External, including international, NGOS have also not been without their difficulties. Some - I would commend the Quakers and the Mennonites-have achieved significant credibility Similarly some funders - notably the Rowntree trusts, again Quaker-based - have taken a very wise and sophisticated approach to hastening an end to the conflict. But others have had major problems achieving cross-community credibility and, despite the visits of hundreds of international academic and conflict-related delegations, only a handful will be remembered as having contributed significantly to that goal-indeed, some external interventions have been nothing short of disastrous.

Direct Intervention Capacity buildingAdvocacy
Fuelling Conflictaid used to purchase arms providing support
to political fronts
advocacy for warring party
Holding Operation'smart' relief, ie does not increase tension support local development organisations protection of civilian rights
Peace-buildingethnic groups brought together to develop co-operative programmes support for civic peace groups advocacy for peace, justice, reconciliation

Our knowledge of the processes of conflict remains limited: the dubious excitements of war-making continue to capture more research and other resources than the long-term challenges of conflict prevention and resolution. But critical work is increasingly being undertaken: that of Goodhand and Hulme at Manchester University offers a very useful starting point for NGOS in conflict situations.[9] The matrix above is a variation on their classification of NGO strategies and impact.

The last of these categories - peace-building - is probably the most interesting. It is here-in the lulls between the fighting or after the fighting has eased - that the work of NGOs will meet in some significant way the new demands of the world for a rewriting of global and local civic processes, for a reinvention of politics and power. If power is indeed moving both towards the global (in some cases via the regional) and the local, then the competencies and roles of government are themselves in transition. This offers major opportunities for willing NGOS, with expertise and strategic skills, to inform and influence governmental policies.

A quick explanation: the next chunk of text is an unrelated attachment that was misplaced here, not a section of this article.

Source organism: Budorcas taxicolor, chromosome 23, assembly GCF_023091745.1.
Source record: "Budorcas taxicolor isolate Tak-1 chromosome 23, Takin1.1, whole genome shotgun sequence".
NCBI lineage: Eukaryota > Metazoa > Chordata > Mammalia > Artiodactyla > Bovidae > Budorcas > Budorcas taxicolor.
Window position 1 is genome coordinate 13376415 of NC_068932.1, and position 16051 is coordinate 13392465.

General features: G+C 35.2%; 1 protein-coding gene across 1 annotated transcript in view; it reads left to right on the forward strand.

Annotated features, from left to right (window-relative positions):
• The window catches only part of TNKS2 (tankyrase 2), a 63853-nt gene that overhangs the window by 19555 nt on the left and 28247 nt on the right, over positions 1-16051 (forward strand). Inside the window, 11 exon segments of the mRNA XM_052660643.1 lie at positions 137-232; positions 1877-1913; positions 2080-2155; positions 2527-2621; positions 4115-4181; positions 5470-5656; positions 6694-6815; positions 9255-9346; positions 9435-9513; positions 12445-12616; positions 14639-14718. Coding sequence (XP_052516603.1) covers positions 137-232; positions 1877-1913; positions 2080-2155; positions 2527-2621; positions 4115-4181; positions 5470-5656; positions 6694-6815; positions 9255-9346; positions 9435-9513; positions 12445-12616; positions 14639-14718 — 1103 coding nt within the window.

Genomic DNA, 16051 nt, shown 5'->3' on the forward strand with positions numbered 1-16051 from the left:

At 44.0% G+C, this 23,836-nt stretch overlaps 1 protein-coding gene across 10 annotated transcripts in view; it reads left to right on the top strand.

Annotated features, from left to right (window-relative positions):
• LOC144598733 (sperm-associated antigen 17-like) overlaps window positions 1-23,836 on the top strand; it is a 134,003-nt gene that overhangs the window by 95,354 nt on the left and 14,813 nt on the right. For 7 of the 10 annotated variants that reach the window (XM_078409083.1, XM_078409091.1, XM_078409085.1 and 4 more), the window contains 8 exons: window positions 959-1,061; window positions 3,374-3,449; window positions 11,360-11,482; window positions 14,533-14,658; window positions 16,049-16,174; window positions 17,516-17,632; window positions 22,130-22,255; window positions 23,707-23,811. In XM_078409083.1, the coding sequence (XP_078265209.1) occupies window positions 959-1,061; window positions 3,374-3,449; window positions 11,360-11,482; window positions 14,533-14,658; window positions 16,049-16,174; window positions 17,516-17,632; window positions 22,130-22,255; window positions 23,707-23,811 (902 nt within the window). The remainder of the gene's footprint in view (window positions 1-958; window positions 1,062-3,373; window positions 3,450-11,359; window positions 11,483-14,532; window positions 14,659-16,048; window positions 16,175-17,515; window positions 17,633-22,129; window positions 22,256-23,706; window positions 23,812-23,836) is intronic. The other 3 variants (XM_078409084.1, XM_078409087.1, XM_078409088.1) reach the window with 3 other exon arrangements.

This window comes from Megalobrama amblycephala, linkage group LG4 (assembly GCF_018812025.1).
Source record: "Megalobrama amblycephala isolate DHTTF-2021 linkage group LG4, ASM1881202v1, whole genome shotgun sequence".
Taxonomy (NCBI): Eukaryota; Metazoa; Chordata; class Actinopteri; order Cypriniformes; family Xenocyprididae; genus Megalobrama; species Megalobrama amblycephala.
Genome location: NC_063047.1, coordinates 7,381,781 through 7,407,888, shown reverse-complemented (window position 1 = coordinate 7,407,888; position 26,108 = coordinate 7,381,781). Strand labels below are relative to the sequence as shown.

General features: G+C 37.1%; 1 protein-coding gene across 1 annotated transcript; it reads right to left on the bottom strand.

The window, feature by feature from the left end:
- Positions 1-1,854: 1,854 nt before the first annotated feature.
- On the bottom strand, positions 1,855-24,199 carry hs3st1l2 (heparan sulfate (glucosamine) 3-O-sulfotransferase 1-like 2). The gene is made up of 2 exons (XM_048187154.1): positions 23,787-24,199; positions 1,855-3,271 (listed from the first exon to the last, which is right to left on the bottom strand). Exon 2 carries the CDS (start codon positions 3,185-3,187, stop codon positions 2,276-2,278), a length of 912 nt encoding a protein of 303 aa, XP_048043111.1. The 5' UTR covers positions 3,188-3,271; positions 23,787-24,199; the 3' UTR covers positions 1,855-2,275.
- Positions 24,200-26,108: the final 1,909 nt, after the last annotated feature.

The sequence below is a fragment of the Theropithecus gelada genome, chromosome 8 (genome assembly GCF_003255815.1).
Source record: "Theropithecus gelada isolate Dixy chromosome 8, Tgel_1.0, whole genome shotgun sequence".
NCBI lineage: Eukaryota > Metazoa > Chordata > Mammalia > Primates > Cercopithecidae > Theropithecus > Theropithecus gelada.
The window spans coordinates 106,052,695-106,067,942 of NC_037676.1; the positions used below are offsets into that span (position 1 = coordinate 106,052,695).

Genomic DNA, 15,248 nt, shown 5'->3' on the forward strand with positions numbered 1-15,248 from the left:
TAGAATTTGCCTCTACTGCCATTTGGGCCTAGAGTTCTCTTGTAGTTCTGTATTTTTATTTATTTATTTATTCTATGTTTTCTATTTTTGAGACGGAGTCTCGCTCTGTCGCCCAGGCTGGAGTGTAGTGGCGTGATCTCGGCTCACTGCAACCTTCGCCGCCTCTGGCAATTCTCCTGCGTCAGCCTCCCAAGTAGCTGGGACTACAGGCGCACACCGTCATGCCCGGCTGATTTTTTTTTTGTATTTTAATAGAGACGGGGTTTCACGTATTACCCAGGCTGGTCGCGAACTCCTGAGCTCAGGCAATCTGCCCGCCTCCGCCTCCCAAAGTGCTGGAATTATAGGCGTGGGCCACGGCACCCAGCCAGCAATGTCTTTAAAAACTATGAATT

For example, many British NGOs - particularly those active in development - have been working closely with the Labour party for some time to help shape its policies. It is a salutary experience now to observe Foreign and Commonwealth Office and Department for International Development personnel collaborating with such organisations as Saferworld and Oxfam - a sight that would have been most unusual five years ago.

So who is learning from whom-government or NGOs? Obviously it would be politic to suggest both - and equally. But, culturally the world is moving towards the less hierarchically inclined processes of the NGOS. Their capacity for networking and breaking through international, and indeed ethnic, boundaries is increasingly being appreciated by those involved in more formal, closed, often secretive organisations. The emerging science of peace-making (as opposed to war-making) has developed primarily amongst NGOS and intellectuals, but its theory and skills are increasingly being taken up-with some avidity - by military men and diplomats alike. In Northern Ireland, models for dialogue and mediation, or for institutional audit, developed within the voluntary sector, are being increasingly adopted in the domains of business and security.

It has been fascinating how, in the prior absence of regional democratic administration in Northern Ireland, many of the barriers between government and civil society have been broken down, with each side gradually learning that perhaps it could come to trust the other, even when dealing with some of the most conflictual issues. Such trust is also echoed in some of the partnership arrangements for delivery of government and EU programmes - particularly at district council level, where consortia encompassing politicians, trade unions, businesses and the voluntary sector are sitting on local decision-making committees in a way that, again, would have been impossible a few years ago.

Interesting in this context was the recent suggestion by the Women's Coalition that any new political assembly for Northern Ireland should be supplemented by a second-tier body, in which the business, academic, trade union and voluntary sectors could provide constructive and formal input into the democratic process. Although there were many politicians who looked upon this idea with suspicion [and it was eventually translated into an advisory forum - ed], such new forms of power reflect national and international trends in which issue-based groups are becoming increasingly important in shaping local and global agendas.